Not so. Paris isn't cheap (though, speaking as one who lived in the city with two small children, I can tell you that it can be much more affordable than you might imagine, depending how and where you choose to live), but elsewhere in France you can find realistic options even if your retirement budget is modest.

Euro-Correspondent Lucy Culpepper has researched France end to end and coast to coast. She can direct you to its more and most affordable corners. After scouting options in the Americas (from Mexico to Costa Rica to Panama) for a year, Lucy and her family decided that life in the New World was not for them. They sought out instead the traditions and the charms of life back on the Continent. When they decided to focus on Europe, they could have settled anywhere. They chose France, specially a region of France that Lucy and her husband found to offer all the best of French country living at a very reasonable cost, even for their family of four. Lucy will be in Scottsdale with us to tell you all about it.

#2 Haven On The Continent: Italy

Rome, Florence, Venice, Tuscany...what more can I say?

Except that, right, the cost of living in those places might be beyond the limits of your retirement budget. That doesn't mean you should take Italy off your list entirely if this is the country that stirs your imagination and speaks to your soul. Our Italy Correspondent Nikki De Girolamo, a British expat who has been living in Italy full-time for the past 14 years, will join us in Scottsdale to show you affordable Italy. Specifically, Nikki will introduce you to her chosen corner of this country, a place where a retiree can live an enormously full and rich life even on a modest budget. From this beautiful Old World base, within a half-day's drive of both the coast and the mountains, you could plan excursions to Italy's better-known and more expensive outposts as often as you liked.

#3 Haven On The Continent: Ireland

At last year's Retire Overseas Conference in Orlando, when the time came for Lief and me to take the stage to present Ireland, we were near the end of Day 2 of the event, and, I have to admit it, I was feeling a bit tired. So I asked Lief to kick off our discussion of expat life and retirement in this country, based on our experiences living there for seven years, raising our children (in fact, Jackson was born in Waterford and is a dual citizen by birth), running our business, making a home and a life, as expats, parents, and entrepreneurs...

Lots to discuss, that Lief could cover as well as I. So I stood off to the side and listened as Lief opened...

"Ireland is the Latin America of Europe," he explained. "The Irish don't have a word for manana, but they sure do embrace the concept."

Everyone laughed.

Behind Lief, on the screen, showed photos of rolling green hills and old stone houses...St. Stephen's Green, Dublin Castle, central Dublin townhouses with their colorful Georgian front doors...the Cliffs of Moher, the Ring of Kerry, the Bay of Bantry...Galway, Clifden, Wexford...forts, gardens, beaches...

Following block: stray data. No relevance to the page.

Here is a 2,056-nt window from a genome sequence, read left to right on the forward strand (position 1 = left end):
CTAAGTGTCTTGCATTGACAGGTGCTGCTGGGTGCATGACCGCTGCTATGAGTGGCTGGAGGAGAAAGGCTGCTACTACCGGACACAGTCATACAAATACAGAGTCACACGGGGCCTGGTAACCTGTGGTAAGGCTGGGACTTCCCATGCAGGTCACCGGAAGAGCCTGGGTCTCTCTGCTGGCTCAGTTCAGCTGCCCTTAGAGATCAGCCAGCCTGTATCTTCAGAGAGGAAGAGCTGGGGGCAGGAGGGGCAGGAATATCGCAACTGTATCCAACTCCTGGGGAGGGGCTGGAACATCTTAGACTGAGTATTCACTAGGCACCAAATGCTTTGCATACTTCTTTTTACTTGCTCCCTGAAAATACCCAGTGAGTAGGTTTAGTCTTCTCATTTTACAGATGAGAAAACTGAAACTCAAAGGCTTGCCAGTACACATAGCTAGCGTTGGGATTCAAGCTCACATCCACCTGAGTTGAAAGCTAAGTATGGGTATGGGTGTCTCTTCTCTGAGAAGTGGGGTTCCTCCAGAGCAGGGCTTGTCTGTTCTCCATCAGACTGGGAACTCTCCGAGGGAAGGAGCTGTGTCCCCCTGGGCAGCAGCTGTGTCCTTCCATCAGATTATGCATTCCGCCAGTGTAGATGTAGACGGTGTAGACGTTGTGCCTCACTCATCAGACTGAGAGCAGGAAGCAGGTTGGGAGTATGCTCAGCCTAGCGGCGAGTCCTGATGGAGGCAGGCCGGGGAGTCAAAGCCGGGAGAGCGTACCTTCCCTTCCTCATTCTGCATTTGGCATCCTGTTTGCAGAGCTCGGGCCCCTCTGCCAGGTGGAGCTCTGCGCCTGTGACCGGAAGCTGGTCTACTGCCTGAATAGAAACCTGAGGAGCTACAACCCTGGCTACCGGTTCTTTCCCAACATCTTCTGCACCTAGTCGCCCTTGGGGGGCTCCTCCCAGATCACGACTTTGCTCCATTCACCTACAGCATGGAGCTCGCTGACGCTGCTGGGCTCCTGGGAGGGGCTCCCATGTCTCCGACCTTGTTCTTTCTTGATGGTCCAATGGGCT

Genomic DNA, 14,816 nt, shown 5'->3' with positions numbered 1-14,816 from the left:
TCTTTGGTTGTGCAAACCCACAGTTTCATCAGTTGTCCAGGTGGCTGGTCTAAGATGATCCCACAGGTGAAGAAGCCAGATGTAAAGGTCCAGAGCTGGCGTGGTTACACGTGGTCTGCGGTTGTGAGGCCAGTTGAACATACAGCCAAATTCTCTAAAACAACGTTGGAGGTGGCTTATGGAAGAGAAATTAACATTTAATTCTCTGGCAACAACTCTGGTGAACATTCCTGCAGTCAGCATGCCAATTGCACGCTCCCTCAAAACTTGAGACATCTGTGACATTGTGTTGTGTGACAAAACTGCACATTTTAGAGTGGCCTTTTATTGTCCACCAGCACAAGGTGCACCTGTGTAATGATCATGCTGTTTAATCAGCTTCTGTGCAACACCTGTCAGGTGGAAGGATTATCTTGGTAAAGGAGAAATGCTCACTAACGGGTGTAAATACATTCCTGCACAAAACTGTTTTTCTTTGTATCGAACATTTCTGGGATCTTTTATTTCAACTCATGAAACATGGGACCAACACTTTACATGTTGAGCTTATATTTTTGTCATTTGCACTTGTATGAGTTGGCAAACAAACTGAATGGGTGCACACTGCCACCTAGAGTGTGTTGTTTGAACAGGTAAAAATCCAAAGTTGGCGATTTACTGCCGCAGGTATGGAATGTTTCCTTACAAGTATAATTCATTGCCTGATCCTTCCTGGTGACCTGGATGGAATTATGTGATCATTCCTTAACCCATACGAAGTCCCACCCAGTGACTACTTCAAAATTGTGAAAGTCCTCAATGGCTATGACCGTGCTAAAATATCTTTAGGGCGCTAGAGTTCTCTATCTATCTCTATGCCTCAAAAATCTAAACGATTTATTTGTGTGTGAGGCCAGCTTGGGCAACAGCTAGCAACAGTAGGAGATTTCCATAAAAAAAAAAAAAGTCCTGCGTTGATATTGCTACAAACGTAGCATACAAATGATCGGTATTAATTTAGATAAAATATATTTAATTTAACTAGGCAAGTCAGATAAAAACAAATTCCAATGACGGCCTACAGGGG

But what was that Lief was saying?

"The infrastructure will make you think you're in Latin America, too. Despite all the money that flowed through this country during its Celtic Tiger days, they never managed to build a real highway system or bring their railroads into the 21st century. The health care system is in near-chaos..."

More laughter...more uncertain this time.

"And, while we were living there, the cost of living increased exponentially. We moved to Ireland because it was an affordable place to run a business. But prices rose so high so fast that Ireland priced itself out of the world market, and many businesses that had moved to Ireland to open call centers, for example, moved on to Eastern Europe. They just couldn't afford the Irish labor force anymore.

"Real estate in Dublin became more expensive than real estate in Paris. How does that make sense?" Lief asked his audience.

Which responded with a few confused chuckles.

What was going on here?

"Maybe you're not the best one to be giving this talk," I said, taking center stage from Lief, as the room erupted in laughter.

"We promise warts and all," I said, "but not warts...and more warts.

"There are reasons Ireland is on our list of Top Havens in Europe," I explained to the crowd in Orlando last year, "but I fear that, if I allow Lief to continue on as he has been, we'll never get to them..."

Everything Lief had been reporting about Ireland was true, but it was only one side of the story. Only one face of this beautiful country.

Americans have long dreamed of retirement on the Emerald Isle and with good reason. What Mother Nature has accomplished on this little island competes with her finest work anywhere. Even Lief and I, as frustrated as we were trying to run a business in this country, recognized and appreciated how extraordinarily and diversely beautiful it is.

It's also safe, peaceful, relaxed, welcoming, friendly, hospitable, and English-speaking. Making it an ideal retirement choice for many.